Vessel: 37 ft Steber monohull.
Crew: Craig Newton (skipper)
Weather conditions: A high in the southern Tasman with a weakening ridge over the east coast of Queensland brought light SE-NE winds to SEQ waters. Generally fine, clear conditions with increasing cloud cover with overall good visibility. Winds SE-NE to 10 knots, maximum air temp.
24* C, barometric pressure 1016 hPa.
Sea conditions: Light seas on 1-1.5 metre swell. Sea surface temps.
22.2* C at the Seaway, 23.4* C at the Shelf-break to 24* C at widest drift point.
Left the Seaway at 0615 hrs and with no trawler activity headed directly out to Jim*s Mountain, 32 nm ENE of the Seaway. Crossed the shelf-break at 0830 and reached the drift point at 0920 hrs. Proceeded to drift until 1230 hrs, then headed for home arriving back at the Seaway at 1510 hrs. Duration of trip 8 hrs 55 mins.
On leaving the Seaway, with no returning trawlers there were hardly any birds and on the way out over the shelf just the occasional Wedge-tailed Shearwater noted but mainly small groups of Short-tailed Shearwaters heading south slowly and very low to the water in the almost windless conditions. At the 50 fathom mark a berley bag containing shark liver was lowered astern to create a slick and shortly afterward a couple of Short-tailed Shearwaters and a Wedge-tailed Shearwater started to follow closely and remained with us right up to stopping at Jim*s Mountain.
On arriving at the drift and tossing berley over, the first Wilson*s Storm-Petrels started to arrive almost immediately, followed by more Wedge-tailed and Short-tailed Shearwaters, with a couple of Sooty Terns also putting in an appearance along with a lone Flesh-footed Shearwater. Then, at 1000 hrs a hulking dark shape appeared astern in the form of a South Polar Skua, not exactly unexpected with all the Short-tailed Shearwaters that had been passing through in the preceding weeks, I have now seen more South Polar Skuas from Southport than Brown Skuas, 6/5. This bird hung around for the next 30 minutes and just as it appeared 3 Long-tailed Jaegers flew in from the same direction and these birds stayed around the vessel and slick for even longer, memory cards were on overload.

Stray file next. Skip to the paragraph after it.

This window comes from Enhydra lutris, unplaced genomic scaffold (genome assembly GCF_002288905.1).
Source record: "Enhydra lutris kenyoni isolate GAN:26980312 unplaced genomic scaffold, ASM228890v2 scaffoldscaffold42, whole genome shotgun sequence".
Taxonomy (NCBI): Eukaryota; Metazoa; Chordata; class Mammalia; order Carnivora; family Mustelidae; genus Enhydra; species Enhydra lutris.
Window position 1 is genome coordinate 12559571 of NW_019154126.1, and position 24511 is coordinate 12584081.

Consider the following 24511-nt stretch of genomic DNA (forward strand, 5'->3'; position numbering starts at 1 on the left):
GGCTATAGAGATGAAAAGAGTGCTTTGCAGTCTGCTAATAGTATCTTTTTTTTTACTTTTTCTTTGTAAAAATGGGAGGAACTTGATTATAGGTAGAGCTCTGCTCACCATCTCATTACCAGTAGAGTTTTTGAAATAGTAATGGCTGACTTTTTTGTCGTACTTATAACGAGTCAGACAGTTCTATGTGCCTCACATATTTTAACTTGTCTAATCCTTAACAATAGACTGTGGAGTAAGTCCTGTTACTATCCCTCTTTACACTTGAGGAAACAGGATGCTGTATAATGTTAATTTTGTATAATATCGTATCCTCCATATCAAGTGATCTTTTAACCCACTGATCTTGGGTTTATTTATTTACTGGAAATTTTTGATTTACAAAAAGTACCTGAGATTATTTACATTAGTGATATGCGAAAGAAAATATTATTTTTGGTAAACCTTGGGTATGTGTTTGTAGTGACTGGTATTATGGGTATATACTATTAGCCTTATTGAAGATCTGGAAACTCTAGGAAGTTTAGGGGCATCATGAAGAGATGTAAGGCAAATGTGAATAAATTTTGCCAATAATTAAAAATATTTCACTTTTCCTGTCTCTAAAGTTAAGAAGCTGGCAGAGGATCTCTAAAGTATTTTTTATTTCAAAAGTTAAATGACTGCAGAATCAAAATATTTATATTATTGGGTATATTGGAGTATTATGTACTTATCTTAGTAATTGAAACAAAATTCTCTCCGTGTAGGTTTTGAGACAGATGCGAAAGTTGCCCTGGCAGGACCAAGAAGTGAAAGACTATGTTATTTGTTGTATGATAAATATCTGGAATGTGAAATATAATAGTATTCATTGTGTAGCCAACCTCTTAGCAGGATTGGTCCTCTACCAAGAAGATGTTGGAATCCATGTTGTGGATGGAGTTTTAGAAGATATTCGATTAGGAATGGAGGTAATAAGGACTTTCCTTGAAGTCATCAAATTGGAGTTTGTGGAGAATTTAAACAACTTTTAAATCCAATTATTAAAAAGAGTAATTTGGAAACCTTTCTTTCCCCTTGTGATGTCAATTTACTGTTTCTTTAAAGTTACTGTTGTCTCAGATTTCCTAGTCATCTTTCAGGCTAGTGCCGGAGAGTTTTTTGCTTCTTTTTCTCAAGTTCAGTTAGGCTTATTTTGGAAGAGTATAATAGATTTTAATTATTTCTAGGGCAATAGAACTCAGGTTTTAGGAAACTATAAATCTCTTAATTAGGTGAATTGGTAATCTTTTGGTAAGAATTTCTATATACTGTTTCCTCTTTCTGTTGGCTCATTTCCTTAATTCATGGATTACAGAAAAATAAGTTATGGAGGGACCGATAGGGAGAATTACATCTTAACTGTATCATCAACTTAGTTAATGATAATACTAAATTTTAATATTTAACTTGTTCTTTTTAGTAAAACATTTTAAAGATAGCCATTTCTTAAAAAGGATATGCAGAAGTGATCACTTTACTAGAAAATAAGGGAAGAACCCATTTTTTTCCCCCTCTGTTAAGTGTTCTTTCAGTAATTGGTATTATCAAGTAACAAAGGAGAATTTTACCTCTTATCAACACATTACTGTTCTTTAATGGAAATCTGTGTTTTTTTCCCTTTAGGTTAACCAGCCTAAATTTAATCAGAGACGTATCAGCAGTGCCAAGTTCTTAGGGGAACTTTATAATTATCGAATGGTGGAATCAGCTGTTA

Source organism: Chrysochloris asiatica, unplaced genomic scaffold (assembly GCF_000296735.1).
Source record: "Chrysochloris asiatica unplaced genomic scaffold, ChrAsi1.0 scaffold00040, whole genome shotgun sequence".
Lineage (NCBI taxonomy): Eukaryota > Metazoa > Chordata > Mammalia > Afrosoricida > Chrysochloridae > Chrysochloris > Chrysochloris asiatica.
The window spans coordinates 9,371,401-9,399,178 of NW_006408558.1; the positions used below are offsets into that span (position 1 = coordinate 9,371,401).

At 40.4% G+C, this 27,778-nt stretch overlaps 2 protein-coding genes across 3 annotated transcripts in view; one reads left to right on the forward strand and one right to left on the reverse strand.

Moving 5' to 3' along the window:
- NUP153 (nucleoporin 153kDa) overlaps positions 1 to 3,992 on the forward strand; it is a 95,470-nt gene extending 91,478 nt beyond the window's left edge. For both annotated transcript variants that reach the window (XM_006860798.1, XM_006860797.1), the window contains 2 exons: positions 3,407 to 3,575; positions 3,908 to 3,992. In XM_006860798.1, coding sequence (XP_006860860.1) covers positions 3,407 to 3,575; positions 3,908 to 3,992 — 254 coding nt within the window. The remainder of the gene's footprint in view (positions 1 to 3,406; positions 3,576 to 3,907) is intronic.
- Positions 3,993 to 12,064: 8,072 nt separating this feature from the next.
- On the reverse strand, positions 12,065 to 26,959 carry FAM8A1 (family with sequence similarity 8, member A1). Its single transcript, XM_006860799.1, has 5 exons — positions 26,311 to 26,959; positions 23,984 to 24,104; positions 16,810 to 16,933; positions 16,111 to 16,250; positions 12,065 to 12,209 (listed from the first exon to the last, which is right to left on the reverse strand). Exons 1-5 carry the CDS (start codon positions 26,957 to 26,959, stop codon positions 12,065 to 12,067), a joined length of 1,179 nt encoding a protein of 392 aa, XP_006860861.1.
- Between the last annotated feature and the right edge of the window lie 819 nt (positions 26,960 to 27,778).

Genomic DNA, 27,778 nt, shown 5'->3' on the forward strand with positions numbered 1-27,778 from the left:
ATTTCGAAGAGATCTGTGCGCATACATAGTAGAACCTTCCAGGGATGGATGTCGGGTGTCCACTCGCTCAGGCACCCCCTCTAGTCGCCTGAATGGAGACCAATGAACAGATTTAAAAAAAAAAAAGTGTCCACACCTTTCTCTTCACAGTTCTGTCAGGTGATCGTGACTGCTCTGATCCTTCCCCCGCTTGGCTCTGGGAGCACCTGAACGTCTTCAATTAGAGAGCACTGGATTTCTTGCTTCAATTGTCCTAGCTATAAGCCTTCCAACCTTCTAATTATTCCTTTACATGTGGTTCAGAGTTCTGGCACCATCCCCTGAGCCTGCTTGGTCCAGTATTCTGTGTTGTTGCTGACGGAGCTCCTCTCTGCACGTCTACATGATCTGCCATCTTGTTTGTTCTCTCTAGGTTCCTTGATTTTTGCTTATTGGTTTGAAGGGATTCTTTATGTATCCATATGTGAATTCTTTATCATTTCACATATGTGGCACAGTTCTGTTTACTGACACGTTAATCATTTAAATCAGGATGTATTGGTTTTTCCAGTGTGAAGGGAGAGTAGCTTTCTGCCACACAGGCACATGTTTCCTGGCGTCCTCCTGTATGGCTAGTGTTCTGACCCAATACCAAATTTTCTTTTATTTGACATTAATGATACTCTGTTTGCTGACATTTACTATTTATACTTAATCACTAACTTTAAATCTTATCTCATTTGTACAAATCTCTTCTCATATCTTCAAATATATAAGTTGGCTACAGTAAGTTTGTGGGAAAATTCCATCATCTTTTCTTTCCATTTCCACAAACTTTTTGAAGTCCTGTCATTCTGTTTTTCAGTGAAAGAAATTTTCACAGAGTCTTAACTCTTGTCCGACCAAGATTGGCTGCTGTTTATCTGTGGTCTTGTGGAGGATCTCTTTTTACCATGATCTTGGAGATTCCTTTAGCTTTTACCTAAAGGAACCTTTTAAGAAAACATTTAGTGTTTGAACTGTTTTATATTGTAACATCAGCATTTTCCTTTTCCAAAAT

At 1017 hrs a largish all dark petrel arrived almost over my shoulder and landed amongst the berley right astern of the boat, Southports* 3rd Black Petrel! A very hungry Black Petrel which stayed around the vessel for at least the next hour or so. Wedge-tailed Shearwater numbers had built up, with Wilson*s Storm-Petrels arriving all the time, with the occasional Short-tailed Shearwater stopping for a feed. Just before midday the only Pterodroma for the day zoomed past, heading SE, a Mottled Petrel and sadly a few punters didn*t lock on to it quickly enough, another one of those frustrating Springtime flybys!! Just before we had to head back for home a solitary Common Noddy showed up and on the way back the only new birds were a fly past Arctic Jaeger and a couple of Common Terns in a mixed feeding flock just north of the Seaway.
Wilson*s Storm-Petrel * 30 (6)
Black Petrel * 1
Wedge-tailed Shearwater * 110 * (35)
Flesh-footed Shearwater * 2
Short-Tailed Shearwater * 41 (14)
Mottled Petrel * 1
South Polar Skua * 1
Arctic Jaeger * 1
Long-tailed Jaeger * 3
Common Noddy * 1
Sooty Tern * 2
Common Tern * 2
Crested Tern * 24 (11)
Silver Gull * 3
The South Polar Skua and Black Petrel sightings will be submitted to BARC and the Long-tailed Jaeger sighting to BQRAC.